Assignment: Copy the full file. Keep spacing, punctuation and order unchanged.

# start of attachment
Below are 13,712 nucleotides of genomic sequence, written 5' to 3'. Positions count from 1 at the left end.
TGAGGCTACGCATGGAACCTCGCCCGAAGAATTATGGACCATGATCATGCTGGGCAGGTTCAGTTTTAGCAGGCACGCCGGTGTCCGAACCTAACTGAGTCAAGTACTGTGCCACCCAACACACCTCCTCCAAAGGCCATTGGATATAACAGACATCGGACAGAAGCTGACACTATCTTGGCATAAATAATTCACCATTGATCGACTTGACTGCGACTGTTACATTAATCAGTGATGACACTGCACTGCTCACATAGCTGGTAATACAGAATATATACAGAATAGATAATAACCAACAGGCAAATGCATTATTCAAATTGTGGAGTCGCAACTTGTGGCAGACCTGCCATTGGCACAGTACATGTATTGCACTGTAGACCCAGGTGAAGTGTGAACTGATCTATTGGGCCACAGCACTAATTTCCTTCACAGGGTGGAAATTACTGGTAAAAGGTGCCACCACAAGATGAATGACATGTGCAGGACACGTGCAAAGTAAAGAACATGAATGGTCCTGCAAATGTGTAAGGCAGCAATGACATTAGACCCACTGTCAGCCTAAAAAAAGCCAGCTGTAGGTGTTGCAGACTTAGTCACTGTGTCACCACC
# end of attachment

Below are 13,712 nucleotides of genomic sequence, written 5' to 3'. Positions count from 1 at the left end.
TGAGGCTACGCATGGAACCTCGCCCGAAGAATTATGGACCATGATCATGCTGGGCAGGTTCAGTTTTAGCAGGCACGCCGGTGTCCGAACCTAACTGAGTCAAGTACTGTGCCACCCAACACACCTCCTCCAAAGGCCATTGGATATAACAGACATCGGACAGAAGCTGACACTATCTTGGCATAAATAATTCACCATTGATCGACTTGACTGCGACTGTTACATTAATCAGTGATGACACTGCACTGCTCACATAGCTGGTAATACAGAATATATACAGAATAGATAATAACCAACAGGCAAATGCATTATTCAAATTGTGGAGTCGCAACTTGTGGCAGACCTGCCATTGGCACAGTACATGTATTGCACTGTAGACCCAGGTGAAGTGTGAACTGATCTATTGGGCCACAGCACTAATTTCCTTCACAGGGTGGAAATTACTGGTAAAAGGTGCCACCACAAGATGAATGACATGTGCAGGACACGTGCAAAGTAAAGAACATGAATGGTCCTGCAAATGTGTAAGGCAGCAATGACATTAGACCCACTGTCAGCCTAAAAAAAGCCAGCTGTAGGTGTTGCAGACTTAGTCACTGTGTCACCACC